"Good to see you," Stein says, smiling.

"We've got to do that after picture. We did the before," Judge Hannah reminds her.

"Never forget" became a national rallying cry after the attacks of Sept. 11, 2001.

Yet America's schools — where collective memory is shaped — are now full of students who never knew because they weren't alive then. Many teachers now struggle with whether and how to teach the attacks and their aftermath.

According to one survey, only about 20 states include anything in depth about the events of that fateful day in their high school social studies curriculum.

And when they are taught, critics say, it's often through a narrow lens.

In the dawn hours of July 16, Edward French, a professional film and TV scout and avid photographer, stood atop Twin Peaks, the famed San Francisco hillside with its panoramic views of his hometown.

French, 71, had his camera with him, as he always did.

"He knew beautiful places. He was trying to catch the sunrise coming up Sunday morning, especially the way the city's skyline is changing," says Brian Higginbotham, French's longtime partner.

Public defenders in Baltimore say hundreds of criminal cases could be tossed out after two incidents discovered on police body cameras this summer show officers allegedly planting drug evidence.

So far some 40 criminal cases have been dropped, mostly involving drug and weapons-related felonies.

But lawyers there say that's just the beginning.

The cubist revolution, now in its eighth year, is thriving.

That's Minecraft cubes, of course.

The game where you build virtual Lego-like worlds and populate them with people, animals and just about everything in between is one of the most popular games ever made; it's second only to Tetris as the best-selling video game of all time. There's gold in them thar cubes: More than 120 million copies have sold since Minecraft launched in 2009.*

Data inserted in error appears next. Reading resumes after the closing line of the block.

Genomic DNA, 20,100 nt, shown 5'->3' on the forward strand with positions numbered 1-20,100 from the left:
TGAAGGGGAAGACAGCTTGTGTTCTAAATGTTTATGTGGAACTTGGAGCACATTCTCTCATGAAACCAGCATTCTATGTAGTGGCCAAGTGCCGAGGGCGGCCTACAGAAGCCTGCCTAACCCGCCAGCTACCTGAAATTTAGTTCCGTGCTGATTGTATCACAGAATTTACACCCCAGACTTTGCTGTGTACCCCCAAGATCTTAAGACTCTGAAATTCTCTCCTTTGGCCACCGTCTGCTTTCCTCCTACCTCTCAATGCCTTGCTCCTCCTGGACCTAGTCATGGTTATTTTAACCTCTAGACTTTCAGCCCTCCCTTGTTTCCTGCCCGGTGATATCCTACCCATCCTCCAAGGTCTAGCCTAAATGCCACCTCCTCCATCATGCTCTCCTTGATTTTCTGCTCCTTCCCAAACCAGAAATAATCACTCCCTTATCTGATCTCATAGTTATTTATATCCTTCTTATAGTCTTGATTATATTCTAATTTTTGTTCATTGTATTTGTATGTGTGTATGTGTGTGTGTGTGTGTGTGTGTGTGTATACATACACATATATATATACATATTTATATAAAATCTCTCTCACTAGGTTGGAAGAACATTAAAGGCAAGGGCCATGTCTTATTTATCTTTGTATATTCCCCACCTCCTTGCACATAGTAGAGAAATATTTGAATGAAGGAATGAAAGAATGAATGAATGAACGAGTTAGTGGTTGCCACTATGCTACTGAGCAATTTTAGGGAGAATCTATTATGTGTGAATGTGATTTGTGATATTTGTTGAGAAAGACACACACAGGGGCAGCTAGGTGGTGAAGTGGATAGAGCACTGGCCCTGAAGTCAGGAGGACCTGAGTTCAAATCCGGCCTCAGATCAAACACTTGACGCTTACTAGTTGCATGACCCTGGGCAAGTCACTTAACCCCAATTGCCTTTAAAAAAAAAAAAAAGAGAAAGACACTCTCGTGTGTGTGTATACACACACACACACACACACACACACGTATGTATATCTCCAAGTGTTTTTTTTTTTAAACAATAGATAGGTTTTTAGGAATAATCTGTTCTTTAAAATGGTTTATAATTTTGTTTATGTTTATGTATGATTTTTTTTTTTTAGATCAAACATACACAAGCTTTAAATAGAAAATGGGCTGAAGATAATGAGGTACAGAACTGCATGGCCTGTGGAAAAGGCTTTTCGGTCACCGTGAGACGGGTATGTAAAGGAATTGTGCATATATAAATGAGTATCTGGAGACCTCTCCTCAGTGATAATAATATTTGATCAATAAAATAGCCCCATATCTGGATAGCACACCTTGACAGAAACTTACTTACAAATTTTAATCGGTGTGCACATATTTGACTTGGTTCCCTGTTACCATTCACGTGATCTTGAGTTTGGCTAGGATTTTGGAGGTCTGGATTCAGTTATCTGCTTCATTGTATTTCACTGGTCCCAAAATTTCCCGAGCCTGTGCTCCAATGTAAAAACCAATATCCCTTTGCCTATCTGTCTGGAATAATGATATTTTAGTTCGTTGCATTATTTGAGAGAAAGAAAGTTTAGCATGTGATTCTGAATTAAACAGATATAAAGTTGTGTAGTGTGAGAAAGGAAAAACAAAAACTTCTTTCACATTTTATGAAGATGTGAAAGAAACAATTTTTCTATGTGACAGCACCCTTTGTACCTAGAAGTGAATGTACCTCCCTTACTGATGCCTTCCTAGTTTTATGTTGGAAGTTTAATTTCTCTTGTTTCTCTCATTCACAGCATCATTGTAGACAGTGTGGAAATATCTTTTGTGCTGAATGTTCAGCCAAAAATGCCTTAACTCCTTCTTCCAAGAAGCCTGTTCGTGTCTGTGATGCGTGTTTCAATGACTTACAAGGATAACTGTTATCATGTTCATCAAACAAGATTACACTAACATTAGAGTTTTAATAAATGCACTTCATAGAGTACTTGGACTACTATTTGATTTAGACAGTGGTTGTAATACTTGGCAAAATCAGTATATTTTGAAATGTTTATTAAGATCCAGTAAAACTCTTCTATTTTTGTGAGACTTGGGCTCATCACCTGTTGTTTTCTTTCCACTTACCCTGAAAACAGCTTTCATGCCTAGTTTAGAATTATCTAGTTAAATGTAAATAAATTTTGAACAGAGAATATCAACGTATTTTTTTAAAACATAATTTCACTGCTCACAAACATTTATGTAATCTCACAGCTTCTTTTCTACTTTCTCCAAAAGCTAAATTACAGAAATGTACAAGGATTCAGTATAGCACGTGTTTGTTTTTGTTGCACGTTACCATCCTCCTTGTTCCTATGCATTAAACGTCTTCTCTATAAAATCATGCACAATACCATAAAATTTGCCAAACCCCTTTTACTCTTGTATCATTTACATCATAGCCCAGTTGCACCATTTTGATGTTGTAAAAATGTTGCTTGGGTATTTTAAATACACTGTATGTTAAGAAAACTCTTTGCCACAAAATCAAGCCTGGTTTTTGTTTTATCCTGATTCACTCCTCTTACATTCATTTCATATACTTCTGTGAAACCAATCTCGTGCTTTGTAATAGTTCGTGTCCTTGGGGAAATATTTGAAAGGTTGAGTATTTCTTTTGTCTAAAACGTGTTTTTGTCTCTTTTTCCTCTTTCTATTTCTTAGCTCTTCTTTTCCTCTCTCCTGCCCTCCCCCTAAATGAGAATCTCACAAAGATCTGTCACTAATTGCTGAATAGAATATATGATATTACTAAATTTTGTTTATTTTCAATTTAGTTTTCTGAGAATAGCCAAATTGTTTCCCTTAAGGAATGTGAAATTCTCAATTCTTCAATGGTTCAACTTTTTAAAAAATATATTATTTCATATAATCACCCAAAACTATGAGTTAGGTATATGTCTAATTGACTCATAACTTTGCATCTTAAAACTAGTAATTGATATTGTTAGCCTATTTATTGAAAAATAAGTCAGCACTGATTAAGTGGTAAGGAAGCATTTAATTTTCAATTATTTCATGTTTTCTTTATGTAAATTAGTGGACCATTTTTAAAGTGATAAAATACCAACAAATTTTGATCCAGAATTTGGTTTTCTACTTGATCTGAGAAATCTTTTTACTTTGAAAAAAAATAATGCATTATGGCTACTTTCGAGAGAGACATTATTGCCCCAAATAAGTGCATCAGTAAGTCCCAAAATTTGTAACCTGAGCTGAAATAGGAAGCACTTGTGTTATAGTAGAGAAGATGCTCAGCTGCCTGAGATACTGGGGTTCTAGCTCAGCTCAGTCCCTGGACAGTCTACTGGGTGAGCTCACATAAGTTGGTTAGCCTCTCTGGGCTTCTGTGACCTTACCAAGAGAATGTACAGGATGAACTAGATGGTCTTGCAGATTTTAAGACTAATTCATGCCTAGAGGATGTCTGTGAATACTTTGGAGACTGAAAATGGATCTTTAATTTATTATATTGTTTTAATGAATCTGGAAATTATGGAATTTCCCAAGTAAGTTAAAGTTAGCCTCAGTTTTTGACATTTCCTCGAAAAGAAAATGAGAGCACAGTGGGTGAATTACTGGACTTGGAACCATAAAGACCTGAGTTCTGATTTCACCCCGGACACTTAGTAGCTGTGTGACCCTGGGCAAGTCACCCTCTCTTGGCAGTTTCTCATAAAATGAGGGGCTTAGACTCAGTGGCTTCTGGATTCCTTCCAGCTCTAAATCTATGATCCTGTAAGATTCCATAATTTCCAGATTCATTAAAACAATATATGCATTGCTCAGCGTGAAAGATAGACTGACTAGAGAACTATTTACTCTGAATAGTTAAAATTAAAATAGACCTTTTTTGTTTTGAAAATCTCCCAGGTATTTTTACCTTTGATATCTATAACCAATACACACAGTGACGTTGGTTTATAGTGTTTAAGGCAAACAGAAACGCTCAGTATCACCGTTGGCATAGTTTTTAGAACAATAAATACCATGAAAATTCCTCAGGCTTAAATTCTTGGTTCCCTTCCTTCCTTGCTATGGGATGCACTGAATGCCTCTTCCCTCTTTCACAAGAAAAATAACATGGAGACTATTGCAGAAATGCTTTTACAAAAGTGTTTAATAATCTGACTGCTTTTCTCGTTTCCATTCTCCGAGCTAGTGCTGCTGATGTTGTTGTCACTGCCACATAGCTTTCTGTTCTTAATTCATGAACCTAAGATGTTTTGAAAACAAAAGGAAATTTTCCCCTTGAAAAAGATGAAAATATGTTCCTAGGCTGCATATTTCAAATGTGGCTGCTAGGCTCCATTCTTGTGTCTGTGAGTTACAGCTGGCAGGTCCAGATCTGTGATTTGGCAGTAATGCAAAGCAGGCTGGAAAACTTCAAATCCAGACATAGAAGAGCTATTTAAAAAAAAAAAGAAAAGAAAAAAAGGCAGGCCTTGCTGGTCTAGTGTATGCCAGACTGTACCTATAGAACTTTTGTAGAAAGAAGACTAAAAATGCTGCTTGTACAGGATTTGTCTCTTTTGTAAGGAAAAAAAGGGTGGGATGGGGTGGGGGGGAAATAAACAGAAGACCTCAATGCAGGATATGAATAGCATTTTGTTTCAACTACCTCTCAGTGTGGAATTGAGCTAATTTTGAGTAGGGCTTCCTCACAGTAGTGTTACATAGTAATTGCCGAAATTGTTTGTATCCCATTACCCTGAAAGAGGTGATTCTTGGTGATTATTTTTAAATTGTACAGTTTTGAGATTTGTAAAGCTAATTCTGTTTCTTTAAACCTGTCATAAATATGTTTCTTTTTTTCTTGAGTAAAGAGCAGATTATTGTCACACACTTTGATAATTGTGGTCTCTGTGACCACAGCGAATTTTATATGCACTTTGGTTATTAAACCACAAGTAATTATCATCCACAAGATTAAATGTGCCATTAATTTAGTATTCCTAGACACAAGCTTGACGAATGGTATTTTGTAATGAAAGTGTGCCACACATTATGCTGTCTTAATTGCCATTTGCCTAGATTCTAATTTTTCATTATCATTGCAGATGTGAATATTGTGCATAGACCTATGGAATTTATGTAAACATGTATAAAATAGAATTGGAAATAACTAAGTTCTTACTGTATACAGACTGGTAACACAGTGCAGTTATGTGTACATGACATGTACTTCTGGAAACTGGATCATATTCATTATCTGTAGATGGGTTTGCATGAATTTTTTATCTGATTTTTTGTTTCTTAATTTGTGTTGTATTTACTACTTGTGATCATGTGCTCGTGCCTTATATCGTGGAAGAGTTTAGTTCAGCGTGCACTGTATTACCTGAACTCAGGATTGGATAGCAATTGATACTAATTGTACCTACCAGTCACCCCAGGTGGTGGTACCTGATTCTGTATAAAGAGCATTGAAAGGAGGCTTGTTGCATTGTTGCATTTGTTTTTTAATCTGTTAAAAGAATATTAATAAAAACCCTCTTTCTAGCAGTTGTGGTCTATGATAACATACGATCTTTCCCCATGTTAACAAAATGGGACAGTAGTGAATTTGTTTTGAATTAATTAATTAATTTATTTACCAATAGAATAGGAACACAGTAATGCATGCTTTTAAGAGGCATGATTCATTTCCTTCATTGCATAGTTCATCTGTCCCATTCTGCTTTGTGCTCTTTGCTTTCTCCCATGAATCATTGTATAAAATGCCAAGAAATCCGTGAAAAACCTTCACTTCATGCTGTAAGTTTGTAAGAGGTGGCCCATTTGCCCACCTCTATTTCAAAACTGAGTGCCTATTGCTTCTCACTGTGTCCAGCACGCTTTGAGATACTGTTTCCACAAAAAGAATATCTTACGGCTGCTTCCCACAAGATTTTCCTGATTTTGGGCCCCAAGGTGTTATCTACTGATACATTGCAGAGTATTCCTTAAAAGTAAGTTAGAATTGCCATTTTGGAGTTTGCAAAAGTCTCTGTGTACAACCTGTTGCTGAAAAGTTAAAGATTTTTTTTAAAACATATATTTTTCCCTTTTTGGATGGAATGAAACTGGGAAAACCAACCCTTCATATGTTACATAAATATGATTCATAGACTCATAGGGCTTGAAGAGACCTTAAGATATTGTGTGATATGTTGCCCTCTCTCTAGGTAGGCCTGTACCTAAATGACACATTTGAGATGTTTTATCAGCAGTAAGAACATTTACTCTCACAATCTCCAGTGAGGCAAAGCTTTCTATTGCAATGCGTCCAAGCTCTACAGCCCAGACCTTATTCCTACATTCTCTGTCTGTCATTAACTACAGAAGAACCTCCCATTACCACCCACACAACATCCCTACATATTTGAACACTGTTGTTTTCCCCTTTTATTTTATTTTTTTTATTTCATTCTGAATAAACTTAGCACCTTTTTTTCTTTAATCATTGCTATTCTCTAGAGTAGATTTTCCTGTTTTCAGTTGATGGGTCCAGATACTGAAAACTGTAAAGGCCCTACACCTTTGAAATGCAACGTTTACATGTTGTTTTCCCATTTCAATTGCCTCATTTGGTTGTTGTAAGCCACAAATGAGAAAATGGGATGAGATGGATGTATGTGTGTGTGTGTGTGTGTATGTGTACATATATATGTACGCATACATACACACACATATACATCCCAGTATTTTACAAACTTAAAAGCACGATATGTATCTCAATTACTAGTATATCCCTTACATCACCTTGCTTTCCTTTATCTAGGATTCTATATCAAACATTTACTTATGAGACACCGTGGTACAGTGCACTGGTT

So what's behind the game's enduring appeal?

Kareem Abdul-Jabbar is taking his shot helping narrow the opportunity and equity gaps with his Skyhook Foundation and Camp Skyhook. The Los Angeles nonprofit helps public school students in the city access a free, fun, weeklong STEM education camp experience in the Angeles National Forest.

The Golden State Warriors earned their second NBA title in three years with a 129 to 120 win over the Cleveland Cavaliers in Oakland Monday night, led by All-Star forward Kevin Durant's 39 points and strong bench scoring.

Durant's stellar play all season and throughout the playoffs vindicated Golden State's massive payout to the superstar in a controversial off-season deal.

Fellow All-Star Stephen Curry added 34 points.

But it was Durant, who left Oklahoma City for Oakland at the end of last season, who carried the team.

Stanford physics and education professor Carl Wieman won a Nobel Prize for his innovative, break-through work in quantum mechanics. Wieman has since levered the prestige and power of that prize to call attention to the need to transform undergraduate teaching, especially science education.

Pankaj Rayamajhi hears something. Senioritis?

The director of school logistics and operations has a kind of sixth sense about that unique Spring affliction as he roams the hallways of Columbia Heights Education Campus, a public middle and high school in Washington, D.C.

Rayamajhi quickens his pace, walkie-talkie in hand, and turns a corner into a stairwell. Yep, senioritis. When they see him, the small group of students loitering on the stairs scatters back to class.